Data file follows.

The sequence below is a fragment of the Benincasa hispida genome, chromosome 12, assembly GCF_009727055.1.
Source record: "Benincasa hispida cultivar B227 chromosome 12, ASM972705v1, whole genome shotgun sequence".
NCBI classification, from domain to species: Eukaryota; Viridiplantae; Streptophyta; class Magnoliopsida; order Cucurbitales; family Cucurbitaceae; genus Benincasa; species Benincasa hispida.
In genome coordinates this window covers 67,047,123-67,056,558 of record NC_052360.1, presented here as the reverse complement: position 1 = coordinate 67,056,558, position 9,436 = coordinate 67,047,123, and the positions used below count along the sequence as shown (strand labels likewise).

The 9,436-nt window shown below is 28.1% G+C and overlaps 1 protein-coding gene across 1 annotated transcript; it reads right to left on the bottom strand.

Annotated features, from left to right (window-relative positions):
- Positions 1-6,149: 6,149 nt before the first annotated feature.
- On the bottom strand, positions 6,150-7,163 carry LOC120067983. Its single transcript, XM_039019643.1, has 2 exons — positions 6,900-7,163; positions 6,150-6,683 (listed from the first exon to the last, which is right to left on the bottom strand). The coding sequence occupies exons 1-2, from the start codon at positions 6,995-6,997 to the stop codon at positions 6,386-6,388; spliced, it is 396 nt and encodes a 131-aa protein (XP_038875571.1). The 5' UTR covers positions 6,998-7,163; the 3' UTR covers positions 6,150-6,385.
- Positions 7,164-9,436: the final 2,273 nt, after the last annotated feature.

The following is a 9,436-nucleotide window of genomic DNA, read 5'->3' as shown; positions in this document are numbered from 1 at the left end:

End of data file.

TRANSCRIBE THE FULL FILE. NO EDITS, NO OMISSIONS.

The sequence below is a fragment of the Benincasa hispida genome, chromosome 12, assembly GCF_009727055.1.
Source record: "Benincasa hispida cultivar B227 chromosome 12, ASM972705v1, whole genome shotgun sequence".
NCBI classification, from domain to species: Eukaryota; Viridiplantae; Streptophyta; class Magnoliopsida; order Cucurbitales; family Cucurbitaceae; genus Benincasa; species Benincasa hispida.
In genome coordinates this window covers 67,047,123-67,056,558 of record NC_052360.1, presented here as the reverse complement: position 1 = coordinate 67,056,558, position 9,436 = coordinate 67,047,123, and the positions used below count along the sequence as shown (strand labels likewise).

The 9,436-nt window shown below is 28.1% G+C and overlaps 1 protein-coding gene across 1 annotated transcript; it reads right to left on the bottom strand.

Annotated features, from left to right (window-relative positions):
- Positions 1-6,149: 6,149 nt before the first annotated feature.
- On the bottom strand, positions 6,150-7,163 carry LOC120067983. Its single transcript, XM_039019643.1, has 2 exons — positions 6,900-7,163; positions 6,150-6,683 (listed from the first exon to the last, which is right to left on the bottom strand). The coding sequence occupies exons 1-2, from the start codon at positions 6,995-6,997 to the stop codon at positions 6,386-6,388; spliced, it is 396 nt and encodes a 131-aa protein (XP_038875571.1). The 5' UTR covers positions 6,998-7,163; the 3' UTR covers positions 6,150-6,385.
- Positions 7,164-9,436: the final 2,273 nt, after the last annotated feature.

The following is a 9,436-nucleotide window of genomic DNA, read 5'->3' as shown; positions in this document are numbered from 1 at the left end: